Carriers will be building on the experience in delivering text-to-911 gained from programs such as those in Tennessee and Vermont.

“We wanted to get some real-world experience with SMS-text-to-911,” said Vermont’s Enhanced 911 Board director Tucker.

The programs benefited from the state’s relatively small size and population.

“The 911 system is Vermont is statewide,” Tucker said. “We take 911 voice calls in eight different locations around the state.” Unlike most other states, where each call is routed to the appropriate jurisdiction, emergency calls in Vermont are not location-dependent. “Every call could be answered anywhere in the state.”

Text messages from anywhere in the state are routed to the answering point in Williston, a town outside of Burlington in the western part of the state. The actual routing is done through the emergency communications company Intrado, based in Colorado, which operates the 911 infrastructure for the program. The participating carriers deliver the 911 text to Intrado, along with location information. In most states, any call or text would be routed to the PSAP based on the location of its origin, but any 911 text originating inside Vermont will be routed to the Williston PSAP. The operator taking the message can then relay needed information to local dispatchers.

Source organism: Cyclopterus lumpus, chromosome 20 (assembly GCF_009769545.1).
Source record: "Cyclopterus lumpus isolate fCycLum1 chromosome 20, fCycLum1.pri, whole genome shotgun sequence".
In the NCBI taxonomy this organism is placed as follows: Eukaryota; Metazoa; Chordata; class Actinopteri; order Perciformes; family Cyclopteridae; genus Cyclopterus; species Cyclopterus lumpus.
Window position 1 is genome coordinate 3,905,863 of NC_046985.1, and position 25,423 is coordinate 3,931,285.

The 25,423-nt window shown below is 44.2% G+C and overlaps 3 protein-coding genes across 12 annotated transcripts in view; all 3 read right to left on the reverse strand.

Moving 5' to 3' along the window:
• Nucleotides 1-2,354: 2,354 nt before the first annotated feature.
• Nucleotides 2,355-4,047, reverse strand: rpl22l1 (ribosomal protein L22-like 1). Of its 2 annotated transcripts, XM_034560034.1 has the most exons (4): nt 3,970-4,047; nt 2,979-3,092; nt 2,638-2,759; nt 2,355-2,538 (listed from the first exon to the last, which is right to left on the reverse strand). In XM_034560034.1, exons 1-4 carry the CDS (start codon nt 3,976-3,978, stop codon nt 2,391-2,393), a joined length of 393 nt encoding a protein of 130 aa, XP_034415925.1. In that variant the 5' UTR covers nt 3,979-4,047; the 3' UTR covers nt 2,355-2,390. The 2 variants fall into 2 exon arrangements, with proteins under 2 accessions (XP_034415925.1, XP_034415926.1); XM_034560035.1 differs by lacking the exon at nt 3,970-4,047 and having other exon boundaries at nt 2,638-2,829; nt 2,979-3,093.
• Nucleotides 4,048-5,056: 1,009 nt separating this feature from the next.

“It had a very limited impact on the PSAP,” said Tucker. Some additional software was required at the answering site to bring the SMS text onto the same monitors that are used for TDD (Telecommunications Device for the Deaf) messages, also known as TTY (teletypewriter).

The situation in Tennessee is a little different, with about 140 answering points that will have to upgrade to accept text messages. But the move to NG911 has been in the works for several years, and the state has been putting aside money since 2005 for the upgrades and now has about $25 million available for the purchase of PSAP controllers compatible with the NENA i3 specifications for NG911 communications.